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Shrinking Yield Curve Crushes Japan’s Bank share index


May 18, 2016

    The Bank of Japan’s <BoJ> surprise decision on January 29th -to charge lenders for some of their reserves has made banks the worst performers on the Tokyo Stock Exchange this year and led to criticism from bank executives and analysts. The Topix Banks Index has tumbled –45% compared last year’s peak levels, the most of all industry groups. MUFG, the nation’s biggest lender, dropped -33%, Sumitomo Mitsui declined -27% and Mizuho slid -31%.

    Since Japan’s central bank began charging lenders 0.1 percent for some of their excess reserves in February, the yield spread between Japan’s 10-year versus 2-year – has contracted further, to as little as +14-bps today, which in turn, is reducing banks’ interest income while doing little to fuel credit growth.

    The bank industry’s net interest income, or revenue from lending minus payments on deposits, fell to a record low +120-basis points <bps>, among the lowest in the world. Citigroup’s analysts were quick to note that the BoJ’s action would push down yields on variable rate loans that make up about 90% of Japanese domestic lending – that would eventually be repriced lower, with the possibility that interest-rate competition could intensify, and further reducing their net profitability. Loan profitability will erode further because lenders won’t be able to pass on negative rates to depositors, Mitsubishi UFJ Financial Group <MUFG> President Nobuyuki Hirano said in a speech last month that railed at the BoJ’s policy.

    The banks have no option but to keep voicing their opposition’’ to NIRP, as the Topix Banks Index has been the worst performer among 33 industry groups on the nation’s benchmark stock gauge. Japan’s largest bank, Mitsubishi UFJ Financial Group sees its full-year profit falling -11% as negative interest rates squeeze loan profitability and bad-loan costs increase. MUFG’s outlook is also hampered by the risk of soured loans to the energy industry even as oil prices recover from a two-year rout. “The severe environment with ultra-low interest rates is continuing under the negative interest-rate policy,’’ Hirano, 64, said.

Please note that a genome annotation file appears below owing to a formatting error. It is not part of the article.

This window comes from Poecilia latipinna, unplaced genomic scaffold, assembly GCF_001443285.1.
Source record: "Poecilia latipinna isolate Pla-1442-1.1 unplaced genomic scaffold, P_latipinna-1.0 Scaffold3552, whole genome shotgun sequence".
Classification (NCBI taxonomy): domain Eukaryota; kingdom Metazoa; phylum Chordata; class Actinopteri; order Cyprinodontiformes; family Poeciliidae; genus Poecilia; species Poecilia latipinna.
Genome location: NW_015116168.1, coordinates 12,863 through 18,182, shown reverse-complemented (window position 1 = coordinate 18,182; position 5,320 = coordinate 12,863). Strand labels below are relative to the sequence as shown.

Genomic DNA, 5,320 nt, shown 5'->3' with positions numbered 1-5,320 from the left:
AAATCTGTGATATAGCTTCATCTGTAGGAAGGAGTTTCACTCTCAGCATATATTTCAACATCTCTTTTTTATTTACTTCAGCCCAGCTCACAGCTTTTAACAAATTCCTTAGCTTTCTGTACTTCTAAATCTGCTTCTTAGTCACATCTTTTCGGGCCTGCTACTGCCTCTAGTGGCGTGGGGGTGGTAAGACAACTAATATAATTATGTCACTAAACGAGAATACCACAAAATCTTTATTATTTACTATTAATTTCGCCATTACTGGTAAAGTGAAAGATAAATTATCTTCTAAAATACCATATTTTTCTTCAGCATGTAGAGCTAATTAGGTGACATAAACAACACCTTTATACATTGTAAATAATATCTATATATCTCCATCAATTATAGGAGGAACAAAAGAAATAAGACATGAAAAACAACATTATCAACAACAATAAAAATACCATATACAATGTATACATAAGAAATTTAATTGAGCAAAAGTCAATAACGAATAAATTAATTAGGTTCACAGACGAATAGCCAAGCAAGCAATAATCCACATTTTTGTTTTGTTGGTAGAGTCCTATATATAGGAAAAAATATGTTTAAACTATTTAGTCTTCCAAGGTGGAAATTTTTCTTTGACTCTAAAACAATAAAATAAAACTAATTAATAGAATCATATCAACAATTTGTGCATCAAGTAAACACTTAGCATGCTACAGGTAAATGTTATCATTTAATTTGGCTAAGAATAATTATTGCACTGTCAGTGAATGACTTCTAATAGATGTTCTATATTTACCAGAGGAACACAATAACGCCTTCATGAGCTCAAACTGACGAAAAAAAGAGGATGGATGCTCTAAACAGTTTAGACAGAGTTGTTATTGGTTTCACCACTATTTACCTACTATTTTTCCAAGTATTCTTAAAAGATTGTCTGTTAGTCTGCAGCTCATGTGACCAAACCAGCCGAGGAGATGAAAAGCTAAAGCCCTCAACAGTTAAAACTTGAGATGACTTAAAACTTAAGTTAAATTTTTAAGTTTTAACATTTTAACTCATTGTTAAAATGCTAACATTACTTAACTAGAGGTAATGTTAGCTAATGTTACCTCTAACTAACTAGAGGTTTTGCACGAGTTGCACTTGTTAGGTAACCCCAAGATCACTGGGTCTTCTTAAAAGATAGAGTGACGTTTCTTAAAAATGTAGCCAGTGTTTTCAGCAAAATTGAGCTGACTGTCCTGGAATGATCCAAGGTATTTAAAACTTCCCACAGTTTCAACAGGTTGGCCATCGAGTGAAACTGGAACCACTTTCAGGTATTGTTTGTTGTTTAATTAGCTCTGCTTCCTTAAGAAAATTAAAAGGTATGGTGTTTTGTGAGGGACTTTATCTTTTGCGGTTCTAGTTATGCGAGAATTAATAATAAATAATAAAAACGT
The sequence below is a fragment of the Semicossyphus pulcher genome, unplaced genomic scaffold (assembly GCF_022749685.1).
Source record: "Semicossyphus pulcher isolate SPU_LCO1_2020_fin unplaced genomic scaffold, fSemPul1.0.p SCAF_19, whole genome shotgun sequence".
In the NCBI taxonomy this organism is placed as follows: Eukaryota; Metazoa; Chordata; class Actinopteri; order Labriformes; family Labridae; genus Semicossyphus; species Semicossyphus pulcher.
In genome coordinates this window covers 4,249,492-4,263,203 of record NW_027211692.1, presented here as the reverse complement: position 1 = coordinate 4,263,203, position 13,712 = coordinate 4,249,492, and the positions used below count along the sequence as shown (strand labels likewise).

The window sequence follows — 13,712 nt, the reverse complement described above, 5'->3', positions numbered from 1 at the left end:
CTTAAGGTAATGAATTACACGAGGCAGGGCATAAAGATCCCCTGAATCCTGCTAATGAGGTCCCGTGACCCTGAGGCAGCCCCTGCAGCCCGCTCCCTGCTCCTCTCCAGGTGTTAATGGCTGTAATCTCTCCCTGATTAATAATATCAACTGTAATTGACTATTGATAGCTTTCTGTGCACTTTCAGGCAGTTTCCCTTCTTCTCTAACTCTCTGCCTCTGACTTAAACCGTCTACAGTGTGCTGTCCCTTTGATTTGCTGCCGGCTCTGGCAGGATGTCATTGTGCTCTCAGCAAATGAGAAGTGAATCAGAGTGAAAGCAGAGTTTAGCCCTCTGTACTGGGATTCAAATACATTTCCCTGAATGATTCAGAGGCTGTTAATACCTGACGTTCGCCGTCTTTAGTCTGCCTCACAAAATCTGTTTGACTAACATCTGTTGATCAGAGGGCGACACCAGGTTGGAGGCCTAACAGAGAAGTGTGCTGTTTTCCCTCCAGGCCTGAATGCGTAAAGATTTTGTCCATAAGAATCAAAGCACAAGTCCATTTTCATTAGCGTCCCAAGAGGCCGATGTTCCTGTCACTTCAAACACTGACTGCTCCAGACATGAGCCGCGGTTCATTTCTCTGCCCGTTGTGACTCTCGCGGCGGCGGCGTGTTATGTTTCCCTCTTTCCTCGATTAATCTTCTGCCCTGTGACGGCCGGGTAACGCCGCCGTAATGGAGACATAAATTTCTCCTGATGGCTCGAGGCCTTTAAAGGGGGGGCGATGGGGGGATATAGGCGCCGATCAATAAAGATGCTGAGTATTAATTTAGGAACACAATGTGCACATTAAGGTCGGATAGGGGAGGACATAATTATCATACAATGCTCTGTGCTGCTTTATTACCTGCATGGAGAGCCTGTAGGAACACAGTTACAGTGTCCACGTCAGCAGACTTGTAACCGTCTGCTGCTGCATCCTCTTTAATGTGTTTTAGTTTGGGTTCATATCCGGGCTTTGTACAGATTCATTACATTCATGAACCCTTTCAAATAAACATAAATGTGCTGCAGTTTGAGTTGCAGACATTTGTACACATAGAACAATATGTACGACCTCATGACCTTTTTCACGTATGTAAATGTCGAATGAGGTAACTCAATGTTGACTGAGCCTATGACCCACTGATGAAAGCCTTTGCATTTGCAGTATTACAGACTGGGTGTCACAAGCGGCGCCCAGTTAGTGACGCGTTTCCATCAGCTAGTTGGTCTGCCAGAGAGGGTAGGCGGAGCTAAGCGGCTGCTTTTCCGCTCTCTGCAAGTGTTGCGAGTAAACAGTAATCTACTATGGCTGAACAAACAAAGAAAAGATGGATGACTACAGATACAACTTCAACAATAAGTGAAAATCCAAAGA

Negative interest rates will have an impact of at least ¥40-billion on this year’s earnings, Mizuho Chief Executive Officer Yasuhiro Sato said at a briefing in Tokyo. Sumitomo Mitsui sees a ¥20-billion effect on pretax profit, President Koichi Miyata told reporters.

    The results cap off an earnings season that saw Japan’s three biggest lenders — MUFG, Sumitomo Mitsui Financial Group Inc. and Mizuho Financial Group Inc. — project a combined 2.15 trillion yen in profit in the year ending March, or -5.2% lower than last year. MUFJ, the nation’s biggest lender, reported a -8% drop in group net profit to 951-billion yen due to low profit margins on lending and bad loan expenses. In the current business year, MUFG expects around a 100-billion yen impact on profit from the negative interest rates introduced in January by the BOJ. SMFG’s group net profit dropped -14.2% to 647-billion yen due to the booking of expenses for future interest rate refund claims in its consumer finance business. Resona’s net profit fell -13.1% to 184-billion yen.

    But some analysts anticipate less of a hit to banks’ profits. “The hit to commercial banks’ profits will be limited, as the Bank will continue to pay a positive rate on the bulk of existing central bank reserves,” said economists at Capital Economics. “Even if the BoJ lowered rates to negative 1 percent, commercial lenders’ annual loss would be only around 300 billion yen, or about 4% of annual profits.

    Looking at the flip side – the BoJ is also buying ¥6.5-trillion of Japanese government bonds (JGBs) each month, and Japanese banks can sel their vase holdings of JGB’s to the central bank at higher prices. Prices of JGB’s jumped after the adoption of negative rates, pushing up the value of commercial banks’ substantial bond holdings. The potential profit MUFG could book by selling its domestic bond holdings including JGBs was about 550-billion yen ($5.1-billion) as of the end of March, from 317-billion yen at the end of September, according to banking analysts at Deutsche Securities. The unrealized gain on such holdings at Mizuho and SMFG is about 100 billion yen each. The three mega banks’ net profit would increase if they sell JGBs,” he said.

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